WORTH A LOOK?: ***
WHERE? Almeida RUN TIME: 100 minutes (no interval)
WHEN?: 12/1/19, runs to 2/2/19
Buckets of blood, soil and water rain down on the cast in director Joe Hill-Gibbins’ 3rd radical reinterpretation of Shakespeare since 2015.
- Read on for reasons including what to expect from its NT Live showing next week
Viewers of NTLive, where cinemas broadcast live versions of some of the UK’s most in-demand plays, will discover what all the fuss is about when this airs for the 1st time on Tuesday (15 January) before its encore showings.
We’ve reviewed each of Hill-Gibbins’ last two reinterpretations of Shakespeare and you can read what we thought of 2015’s Measure For Measure and 2017’s A Midsummer Night’s Dream, both at the Young Vic, because they give a sense of what waits in store here.
The exposed brick walls at the Almeida often make for an easy backdrop at this venue but here they are obscured by the four blank grey walls of what appear to be a prison cell.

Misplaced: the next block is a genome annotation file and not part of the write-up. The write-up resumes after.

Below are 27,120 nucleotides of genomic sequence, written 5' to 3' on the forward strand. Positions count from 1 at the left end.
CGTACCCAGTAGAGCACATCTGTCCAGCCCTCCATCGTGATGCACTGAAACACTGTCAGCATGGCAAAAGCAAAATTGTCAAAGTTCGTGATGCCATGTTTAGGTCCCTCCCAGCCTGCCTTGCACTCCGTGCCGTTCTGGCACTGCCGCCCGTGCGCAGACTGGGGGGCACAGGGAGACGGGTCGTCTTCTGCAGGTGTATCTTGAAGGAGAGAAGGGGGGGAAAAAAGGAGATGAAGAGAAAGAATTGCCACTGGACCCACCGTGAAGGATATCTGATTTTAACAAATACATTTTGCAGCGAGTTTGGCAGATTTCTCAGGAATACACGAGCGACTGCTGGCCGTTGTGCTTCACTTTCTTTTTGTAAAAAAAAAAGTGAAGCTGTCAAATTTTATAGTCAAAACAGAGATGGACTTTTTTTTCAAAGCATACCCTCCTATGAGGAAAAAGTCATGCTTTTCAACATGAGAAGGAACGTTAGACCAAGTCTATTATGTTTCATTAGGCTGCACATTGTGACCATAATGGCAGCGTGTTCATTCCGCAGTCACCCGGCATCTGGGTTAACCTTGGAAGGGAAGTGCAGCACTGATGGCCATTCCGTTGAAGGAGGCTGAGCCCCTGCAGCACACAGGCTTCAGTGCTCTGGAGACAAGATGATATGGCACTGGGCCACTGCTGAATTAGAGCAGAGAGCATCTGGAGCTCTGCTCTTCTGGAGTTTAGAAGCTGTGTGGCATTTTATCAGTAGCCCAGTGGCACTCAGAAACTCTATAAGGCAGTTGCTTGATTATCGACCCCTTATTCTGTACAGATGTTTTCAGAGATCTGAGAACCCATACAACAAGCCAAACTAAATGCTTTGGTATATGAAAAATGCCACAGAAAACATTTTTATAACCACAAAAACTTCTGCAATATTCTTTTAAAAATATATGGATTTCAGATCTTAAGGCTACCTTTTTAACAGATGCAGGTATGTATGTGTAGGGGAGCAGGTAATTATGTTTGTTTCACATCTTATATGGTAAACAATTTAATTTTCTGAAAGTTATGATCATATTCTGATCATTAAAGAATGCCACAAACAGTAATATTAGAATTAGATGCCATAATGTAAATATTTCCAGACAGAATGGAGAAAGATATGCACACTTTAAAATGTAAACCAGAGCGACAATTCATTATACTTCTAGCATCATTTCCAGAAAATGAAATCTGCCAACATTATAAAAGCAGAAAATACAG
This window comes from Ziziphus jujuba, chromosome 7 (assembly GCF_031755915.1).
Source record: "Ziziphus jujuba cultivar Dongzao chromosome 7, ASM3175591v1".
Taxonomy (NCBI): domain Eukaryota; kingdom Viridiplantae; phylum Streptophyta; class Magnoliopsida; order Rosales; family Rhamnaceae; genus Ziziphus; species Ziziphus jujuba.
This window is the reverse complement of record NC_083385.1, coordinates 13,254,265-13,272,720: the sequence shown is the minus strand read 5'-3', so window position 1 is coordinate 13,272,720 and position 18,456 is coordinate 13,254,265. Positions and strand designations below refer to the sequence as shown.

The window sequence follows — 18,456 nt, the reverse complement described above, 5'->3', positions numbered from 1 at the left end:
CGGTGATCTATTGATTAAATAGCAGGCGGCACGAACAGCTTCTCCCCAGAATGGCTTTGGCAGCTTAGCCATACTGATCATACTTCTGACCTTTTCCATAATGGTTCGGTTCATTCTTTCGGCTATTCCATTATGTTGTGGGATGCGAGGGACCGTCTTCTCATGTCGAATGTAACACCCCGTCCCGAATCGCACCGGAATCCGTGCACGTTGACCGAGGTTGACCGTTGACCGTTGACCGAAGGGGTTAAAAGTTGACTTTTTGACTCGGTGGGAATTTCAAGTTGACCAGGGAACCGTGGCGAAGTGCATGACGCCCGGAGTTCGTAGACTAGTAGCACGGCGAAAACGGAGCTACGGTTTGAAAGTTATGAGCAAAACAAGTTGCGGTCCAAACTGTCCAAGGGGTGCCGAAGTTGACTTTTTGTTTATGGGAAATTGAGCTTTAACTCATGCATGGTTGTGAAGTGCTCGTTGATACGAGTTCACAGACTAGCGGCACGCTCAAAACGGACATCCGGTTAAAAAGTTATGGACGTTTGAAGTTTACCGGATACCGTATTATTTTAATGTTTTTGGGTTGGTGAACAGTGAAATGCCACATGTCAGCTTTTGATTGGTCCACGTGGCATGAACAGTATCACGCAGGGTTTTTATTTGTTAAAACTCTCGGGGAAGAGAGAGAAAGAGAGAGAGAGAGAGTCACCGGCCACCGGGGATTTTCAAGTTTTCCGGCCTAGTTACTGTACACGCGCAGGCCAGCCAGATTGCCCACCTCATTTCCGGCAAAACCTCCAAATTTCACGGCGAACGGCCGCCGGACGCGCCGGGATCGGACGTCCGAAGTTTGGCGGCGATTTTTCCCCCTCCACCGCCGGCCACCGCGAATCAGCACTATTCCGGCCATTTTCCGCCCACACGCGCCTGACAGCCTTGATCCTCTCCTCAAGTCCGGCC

Richard II is not 1 of Shakespeare’s simpler plays and reducing it to 100 minutes here with many of the cast playing multiple roles means this tale of a king characterised by indecisiveness and a lack of clarity of thought can itself, at times, seem difficult to follow.
The moment that generated the biggest audience response at this performance was when Saskia Reeves struggled to keep a straight face when she dropped a note off the end of the stage only for a replacement to appear from the pocket of John Mackay.
Given that the supporting cast has much to do, it’s a pleasure to report how well it acquits itself, as is often the case at this venue. We enjoyed the muscular straightforwardness of Martins Imhangbe, Reeves is convincing and Leo Bill is always reliable, here an impressive foil for Russell Beale.
We’ve seen Russell Beale most recently in The Tempest at the Barbican and, for us, our main criticism of that rings true here: that is the over reliance of the visual aspects of the production (here it is the contrast between the contents of those buckets and the bare prison walls). The feel here is of an over-enthusiastic rehearsed reading rather than an especially contemporary take on Shakespeare that cuts through.
However, when Russell Beale is at his twinkly-eyed, charismatic best – as he is for moments here – there are glimpses of him in as beguiling form as he was in Mr Foote’s Other Leg and Temple at the Donmar.